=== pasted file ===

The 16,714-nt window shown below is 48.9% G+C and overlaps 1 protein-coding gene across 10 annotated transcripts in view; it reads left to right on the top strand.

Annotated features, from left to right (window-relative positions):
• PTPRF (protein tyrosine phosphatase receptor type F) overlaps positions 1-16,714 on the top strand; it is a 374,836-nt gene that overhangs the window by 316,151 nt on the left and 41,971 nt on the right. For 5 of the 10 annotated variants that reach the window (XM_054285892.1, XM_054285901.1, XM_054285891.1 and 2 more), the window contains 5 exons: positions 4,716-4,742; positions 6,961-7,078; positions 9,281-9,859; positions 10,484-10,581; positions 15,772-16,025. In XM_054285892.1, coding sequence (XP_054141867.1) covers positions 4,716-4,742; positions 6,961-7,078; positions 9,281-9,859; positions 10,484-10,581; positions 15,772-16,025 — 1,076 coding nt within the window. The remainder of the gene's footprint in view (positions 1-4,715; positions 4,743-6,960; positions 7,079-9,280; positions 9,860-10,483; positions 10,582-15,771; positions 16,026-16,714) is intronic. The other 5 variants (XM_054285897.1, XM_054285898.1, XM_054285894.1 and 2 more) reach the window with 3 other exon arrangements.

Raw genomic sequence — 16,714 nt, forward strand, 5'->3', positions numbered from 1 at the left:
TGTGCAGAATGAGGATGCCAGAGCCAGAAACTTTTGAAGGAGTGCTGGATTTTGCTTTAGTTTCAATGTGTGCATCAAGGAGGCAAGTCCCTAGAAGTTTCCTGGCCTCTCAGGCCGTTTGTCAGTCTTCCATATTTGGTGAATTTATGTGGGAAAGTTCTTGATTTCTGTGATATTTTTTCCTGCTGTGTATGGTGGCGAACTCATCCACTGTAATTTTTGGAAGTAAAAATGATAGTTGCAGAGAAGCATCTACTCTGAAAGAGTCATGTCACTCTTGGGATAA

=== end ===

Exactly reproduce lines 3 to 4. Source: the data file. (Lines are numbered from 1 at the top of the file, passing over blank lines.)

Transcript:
• PTPRF (protein tyrosine phosphatase receptor type F) overlaps positions 1-16,714 on the top strand; it is a 374,836-nt gene that overhangs the window by 316,151 nt on the left and 41,971 nt on the right. For 5 of the 10 annotated variants that reach the window (XM_054285892.1, XM_054285901.1, XM_054285891.1 and 2 more), the window contains 5 exons: positions 4,716-4,742; positions 6,961-7,078; positions 9,281-9,859; positions 10,484-10,581; positions 15,772-16,025. In XM_054285892.1, coding sequence (XP_054141867.1) covers positions 4,716-4,742; positions 6,961-7,078; positions 9,281-9,859; positions 10,484-10,581; positions 15,772-16,025 — 1,076 coding nt within the window. The remainder of the gene's footprint in view (positions 1-4,715; positions 4,743-6,960; positions 7,079-9,280; positions 9,860-10,483; positions 10,582-15,771; positions 16,026-16,714) is intronic. The other 5 variants (XM_054285897.1, XM_054285898.1, XM_054285894.1 and 2 more) reach the window with 3 other exon arrangements.

Raw genomic sequence — 16,714 nt, forward strand, 5'->3', positions numbered from 1 at the left: